It will take you less than eight hours to play through The Sopranos: Road to Respect, and in that time you might die once or twice. The game is very linear, repetitive, and easy, which means it isn't at all fun to play. To make matters worse, the game is ugly, clunky, and full of bugs and glitches. Even if you're a devout fan of the show, there's absolutely no reason to play this game.
Le frisson qui me parcourut l'échine lorsque j'entendis parler pour la première fois de l'adaptation des Sopranos se transforma en indifférence avant de se muer en âpre déception après quelques heures de jeu. Délaissant tout l'aspect psychologique et social de la série éponyme, 7 Studio et THQ ont transformé un diamant noir en simple bout de charbon. Perdu entre une jouabilité trop fade et un scénario fantôme, Les Sopranos : Road To Respect aurait justement dû en avoir un peu plus pour la création de David Chase, au risque de repenser le GTA-like d'un point de vue plus psychologique.
Despite the involvement of many of the show's stars, The Sopranos: Road To Respect fails to live up to the high level of the show. The boring combat mixed with pointless situations make it less than enjoyable. In addition, it only takes a measly four hours to beat. If Tony Soprano was around in real life, he would've ordered this "whacked" right off the bat. Skip this disrespectful game and go watch the TV show instead.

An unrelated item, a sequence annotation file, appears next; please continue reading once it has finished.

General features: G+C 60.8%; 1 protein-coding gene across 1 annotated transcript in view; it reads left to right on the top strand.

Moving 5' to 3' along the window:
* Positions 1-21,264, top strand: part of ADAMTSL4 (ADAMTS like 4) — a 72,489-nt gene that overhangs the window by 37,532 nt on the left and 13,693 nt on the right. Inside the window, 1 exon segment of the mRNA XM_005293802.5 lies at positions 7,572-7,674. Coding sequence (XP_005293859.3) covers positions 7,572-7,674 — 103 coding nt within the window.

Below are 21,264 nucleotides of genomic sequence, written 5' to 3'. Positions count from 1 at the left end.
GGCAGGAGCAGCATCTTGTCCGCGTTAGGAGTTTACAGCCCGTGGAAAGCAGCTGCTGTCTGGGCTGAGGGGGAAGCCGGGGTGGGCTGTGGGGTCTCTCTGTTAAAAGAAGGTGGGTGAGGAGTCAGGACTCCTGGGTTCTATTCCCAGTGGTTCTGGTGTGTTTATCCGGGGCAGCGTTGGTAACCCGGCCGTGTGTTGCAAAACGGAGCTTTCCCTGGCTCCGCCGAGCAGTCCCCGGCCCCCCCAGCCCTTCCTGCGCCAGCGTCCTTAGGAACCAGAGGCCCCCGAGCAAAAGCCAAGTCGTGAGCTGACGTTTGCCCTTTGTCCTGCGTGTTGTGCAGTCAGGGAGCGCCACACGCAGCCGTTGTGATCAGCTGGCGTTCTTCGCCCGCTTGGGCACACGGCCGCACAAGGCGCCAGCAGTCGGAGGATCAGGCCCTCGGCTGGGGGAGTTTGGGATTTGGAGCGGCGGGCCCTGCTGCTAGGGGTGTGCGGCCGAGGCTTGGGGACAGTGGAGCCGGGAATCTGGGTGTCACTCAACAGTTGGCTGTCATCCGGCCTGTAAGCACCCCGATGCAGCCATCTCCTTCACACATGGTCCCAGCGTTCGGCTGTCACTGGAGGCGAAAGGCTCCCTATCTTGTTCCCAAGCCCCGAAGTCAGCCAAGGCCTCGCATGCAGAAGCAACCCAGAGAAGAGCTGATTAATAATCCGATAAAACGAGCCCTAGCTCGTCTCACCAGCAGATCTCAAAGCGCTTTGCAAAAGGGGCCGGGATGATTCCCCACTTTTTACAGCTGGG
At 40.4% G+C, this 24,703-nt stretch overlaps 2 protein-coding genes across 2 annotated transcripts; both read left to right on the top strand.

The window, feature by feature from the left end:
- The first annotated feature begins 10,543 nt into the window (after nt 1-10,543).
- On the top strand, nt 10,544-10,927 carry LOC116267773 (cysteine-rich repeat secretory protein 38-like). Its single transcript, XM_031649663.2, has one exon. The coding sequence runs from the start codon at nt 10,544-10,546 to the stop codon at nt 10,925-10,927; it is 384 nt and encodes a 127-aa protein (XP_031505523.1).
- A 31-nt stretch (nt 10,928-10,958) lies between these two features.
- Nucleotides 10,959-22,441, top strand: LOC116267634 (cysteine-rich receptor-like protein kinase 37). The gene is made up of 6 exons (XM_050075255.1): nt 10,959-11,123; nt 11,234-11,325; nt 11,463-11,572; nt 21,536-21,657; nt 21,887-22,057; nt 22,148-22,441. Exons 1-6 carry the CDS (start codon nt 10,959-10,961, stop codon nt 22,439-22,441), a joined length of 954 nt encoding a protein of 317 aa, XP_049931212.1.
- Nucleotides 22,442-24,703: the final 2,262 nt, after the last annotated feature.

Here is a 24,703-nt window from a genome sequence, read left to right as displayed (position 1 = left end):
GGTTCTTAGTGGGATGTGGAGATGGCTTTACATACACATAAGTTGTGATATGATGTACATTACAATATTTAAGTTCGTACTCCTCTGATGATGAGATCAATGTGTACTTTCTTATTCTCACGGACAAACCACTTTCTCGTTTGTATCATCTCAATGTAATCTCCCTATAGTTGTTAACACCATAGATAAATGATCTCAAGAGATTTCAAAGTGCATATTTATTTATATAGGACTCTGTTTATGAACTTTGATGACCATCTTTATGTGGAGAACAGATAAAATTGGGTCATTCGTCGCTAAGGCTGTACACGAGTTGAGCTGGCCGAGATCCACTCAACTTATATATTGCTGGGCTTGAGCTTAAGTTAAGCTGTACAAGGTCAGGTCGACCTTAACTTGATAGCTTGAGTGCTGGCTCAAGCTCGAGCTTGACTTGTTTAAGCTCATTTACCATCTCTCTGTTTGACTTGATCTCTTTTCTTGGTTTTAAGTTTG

Sadly enough, The Sopranos: Road to Respect does a great job of putting gamers into HBO’s coolest show but drops the ball in making this a game that doesn’t frustrate in every level. With weak controls that do get in the way of the action and story missions that lack the show’s drama, there is very little here to keep gamers and fans of the show interested in seeing this game to the very end. Sorry, THQ, but fans are better off spending their money on the DVD box sets instead.
The voice talent doing a good job does not a good game make, particularly when everything else has been so ridiculously botched. An almost uncountable number of limp combat encounters packed into a surprisingly short running time seals the fate of a shoddy excuse for a game that would almost certainly have earned its makers an appointment with Tony’s goons, not to mention sending the big man himself running back to his shrink screaming. We shudder to think what’s going to happen when someone inevitably picks up the Goodfellas licence. Anyone looking forward to playing Lost next year? No, didn’t think so.